The Commissioner for Children and Young People today released her Advice to Government on searches of children and young people held in custody in Tasmania.
Commissioner Leanne McLean said her Advice, if followed, would better promote and protect the rights and wellbeing of children and young people in custody. Further, it would help ensure relevant legislation, policies and procedures regarding all personal searches are in line with well-established human rights standards and principles and contemporary best practice.
“As I have made very clear in my public comments on this issue, I believe the practice of routine strip searching of children and young people in custody cannot be justified and should cease” Ms McLean said.
“Instead, I propose a new approach to all searches of children in custody, where decisions on when and how to search are based on considerations of risk and on what is reasonable and necessary in the particular circumstances.
“I believe this approach can be achieved in a way that appropriately maintains and promotes the safety and security of custodial environments for children and young people, staff, visitors and others.”
Ms McLean said media reports relating to the practice of routine strip searching of children at Hobart Reception Prison have, in part, led to her decision to provide this Advice.
“The scope of my Advice is broader– it looks at the rules which apply to children and young people in the various custodial settings they might find themselves in.
“It is apparent that different rules apply to searches of children and young people in custody across different custodial settings.
“This is confusing and undesirable, and instead there should be a single legislative basis for all searches of children and young people across all custodial facilities where they may be detained – including in police watch-houses, reception prisons and detention centres.”
Ms McLean said data recently released by the Department of Justice shows that, in the 2018 calendar year, 218 minors in the custody of the Tasmania Prison Service were subject to a strip search by Tasmania Prison Staff.
Furthermore, data released by the Department of Communities Tasmania shows that a total of 203 unclothed searches were conducted on children and young at Ashley Youth Detention Centre during the period 1 June 2018 to 30 November 2018. No contraband was found as a result of any of those searches.
a. The practice of routine strip searching of children and young people in custody cannot be justified and should cease.
b. Legislation authorising searches of children and young people in custody in all custodial premises in Tasmania should reflect the fundamental human right standard that searches of children and young people in custody should be conducted only when reasonable, necessary and proportionate to a legitimate aim.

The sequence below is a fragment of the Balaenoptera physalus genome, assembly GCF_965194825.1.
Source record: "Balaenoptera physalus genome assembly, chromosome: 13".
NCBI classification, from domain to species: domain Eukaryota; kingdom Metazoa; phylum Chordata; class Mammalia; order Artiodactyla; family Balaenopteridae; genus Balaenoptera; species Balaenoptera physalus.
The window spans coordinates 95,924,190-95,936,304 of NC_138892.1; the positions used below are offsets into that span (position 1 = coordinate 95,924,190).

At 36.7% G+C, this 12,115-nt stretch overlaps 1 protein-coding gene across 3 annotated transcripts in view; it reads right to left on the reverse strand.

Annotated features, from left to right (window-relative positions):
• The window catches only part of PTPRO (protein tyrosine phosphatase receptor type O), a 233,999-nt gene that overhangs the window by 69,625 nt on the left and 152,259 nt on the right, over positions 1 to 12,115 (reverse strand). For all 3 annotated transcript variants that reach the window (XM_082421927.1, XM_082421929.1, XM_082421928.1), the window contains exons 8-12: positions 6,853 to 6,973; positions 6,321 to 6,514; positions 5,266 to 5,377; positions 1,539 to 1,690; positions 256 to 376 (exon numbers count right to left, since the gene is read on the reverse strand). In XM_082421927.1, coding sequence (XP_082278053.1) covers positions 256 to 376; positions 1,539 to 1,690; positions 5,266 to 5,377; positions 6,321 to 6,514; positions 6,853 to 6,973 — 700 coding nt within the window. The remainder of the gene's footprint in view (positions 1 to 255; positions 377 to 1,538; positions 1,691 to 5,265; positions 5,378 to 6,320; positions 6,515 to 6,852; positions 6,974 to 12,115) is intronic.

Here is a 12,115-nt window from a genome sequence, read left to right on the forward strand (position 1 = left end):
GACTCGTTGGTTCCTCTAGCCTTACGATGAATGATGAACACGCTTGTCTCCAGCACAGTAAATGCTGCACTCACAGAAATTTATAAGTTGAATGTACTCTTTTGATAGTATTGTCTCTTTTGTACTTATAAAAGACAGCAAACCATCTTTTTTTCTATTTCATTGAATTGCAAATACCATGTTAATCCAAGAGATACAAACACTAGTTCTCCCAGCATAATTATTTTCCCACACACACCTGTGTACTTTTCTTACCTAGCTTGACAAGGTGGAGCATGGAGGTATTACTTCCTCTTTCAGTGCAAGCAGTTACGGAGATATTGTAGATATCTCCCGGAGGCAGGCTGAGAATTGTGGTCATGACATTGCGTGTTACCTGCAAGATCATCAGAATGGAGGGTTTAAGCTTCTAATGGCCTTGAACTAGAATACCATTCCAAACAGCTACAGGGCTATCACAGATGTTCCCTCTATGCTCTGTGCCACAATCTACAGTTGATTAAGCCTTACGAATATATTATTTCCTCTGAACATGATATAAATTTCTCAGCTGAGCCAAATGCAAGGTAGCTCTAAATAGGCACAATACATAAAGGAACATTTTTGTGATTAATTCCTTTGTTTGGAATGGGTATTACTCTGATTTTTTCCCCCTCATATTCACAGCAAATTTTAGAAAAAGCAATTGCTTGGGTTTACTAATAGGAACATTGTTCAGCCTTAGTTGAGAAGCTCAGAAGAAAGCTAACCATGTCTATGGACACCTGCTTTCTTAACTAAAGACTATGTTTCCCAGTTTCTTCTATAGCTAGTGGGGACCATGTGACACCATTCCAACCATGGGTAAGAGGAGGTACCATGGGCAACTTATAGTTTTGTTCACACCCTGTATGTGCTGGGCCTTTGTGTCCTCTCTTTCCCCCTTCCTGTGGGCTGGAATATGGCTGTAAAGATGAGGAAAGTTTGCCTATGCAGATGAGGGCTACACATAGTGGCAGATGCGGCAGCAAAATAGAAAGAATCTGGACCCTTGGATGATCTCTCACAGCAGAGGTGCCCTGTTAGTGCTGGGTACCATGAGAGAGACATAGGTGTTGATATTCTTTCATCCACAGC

The legislative bases for all searches of children and young people in custody in Tasmania should be clarified and consolidated to provide a single, unambiguous point of reference.
Consideration should be given to introducing in legislation applicable to all searches of children and young people in custody:
• a statement as to guiding principles;
• a clearly stepped out hierarchy of searches; and
• clear criteria to guide a determination of which type of search is permissible and justified in particular circumstances.
The principles, hierarchy of searches and criteria to guide decision making should reflect fundamental human rights standards and principles, including that searches of children and young people in custody should be conducted only when reasonable, necessary and proportionate to a legitimate aim and should be developed by agencies in consultation with stakeholders.
Consideration should be given to investing in alternative security strategies or technologies such as body scanners which would further minimise reliance on more invasive searches such as strip searches.
Having regard to relevant human rights standards, and no matter the type of search conducted, the use of force should be limited to circumstances of last resort and, if force is required, there should be clear lines of authorisation.
Regulations should clearly outline the way in which searches of children and young people in custody are to be conducted so as to promote the dignity and self-respect of the child or young person concerned and to minimise any associated trauma, distress or other harm.
The key elements of the legislative and regulatory framework governing searches of children and young people in custody should be provided to children and young people in an accessible format before a search is conducted. This information should explain their right to make a complaint and the process for doing so.
All searches of children and young people in custody in custodial settings should be recorded on a search register. Search registers should be available for inspection or review by independent statutory officers with relevant monitoring or inspectorate functions.